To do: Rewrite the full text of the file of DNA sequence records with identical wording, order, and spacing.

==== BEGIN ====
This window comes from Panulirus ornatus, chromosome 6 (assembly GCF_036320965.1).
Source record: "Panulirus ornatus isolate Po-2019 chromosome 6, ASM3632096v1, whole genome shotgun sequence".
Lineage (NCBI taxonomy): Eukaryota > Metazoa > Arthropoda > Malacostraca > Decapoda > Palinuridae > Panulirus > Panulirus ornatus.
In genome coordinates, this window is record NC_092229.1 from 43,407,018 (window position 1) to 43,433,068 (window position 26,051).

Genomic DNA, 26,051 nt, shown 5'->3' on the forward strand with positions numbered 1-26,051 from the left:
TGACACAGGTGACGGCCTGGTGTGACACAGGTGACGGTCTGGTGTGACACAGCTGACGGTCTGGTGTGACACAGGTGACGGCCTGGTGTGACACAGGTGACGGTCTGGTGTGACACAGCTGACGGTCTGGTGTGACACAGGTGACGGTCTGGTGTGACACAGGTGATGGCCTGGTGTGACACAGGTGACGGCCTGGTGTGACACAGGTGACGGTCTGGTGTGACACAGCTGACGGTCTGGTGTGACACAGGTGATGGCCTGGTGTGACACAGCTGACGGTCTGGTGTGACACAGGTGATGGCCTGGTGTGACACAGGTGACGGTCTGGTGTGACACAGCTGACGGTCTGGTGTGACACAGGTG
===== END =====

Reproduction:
This window comes from Panulirus ornatus, chromosome 6 (assembly GCF_036320965.1).
Source record: "Panulirus ornatus isolate Po-2019 chromosome 6, ASM3632096v1, whole genome shotgun sequence".
Lineage (NCBI taxonomy): Eukaryota > Metazoa > Arthropoda > Malacostraca > Decapoda > Palinuridae > Panulirus > Panulirus ornatus.
In genome coordinates, this window is record NC_092229.1 from 43,407,018 (window position 1) to 43,433,068 (window position 26,051).

Genomic DNA, 26,051 nt, shown 5'->3' on the forward strand with positions numbered 1-26,051 from the left:
TGACACAGGTGACGGCCTGGTGTGACACAGGTGACGGTCTGGTGTGACACAGCTGACGGTCTGGTGTGACACAGGTGACGGCCTGGTGTGACACAGGTGACGGTCTGGTGTGACACAGCTGACGGTCTGGTGTGACACAGGTGACGGTCTGGTGTGACACAGGTGATGGCCTGGTGTGACACAGGTGACGGCCTGGTGTGACACAGGTGACGGTCTGGTGTGACACAGCTGACGGTCTGGTGTGACACAGGTGATGGCCTGGTGTGACACAGCTGACGGTCTGGTGTGACACAGGTGATGGCCTGGTGTGACACAGGTGACGGTCTGGTGTGACACAGCTGACGGTCTGGTGTGACACAGGTG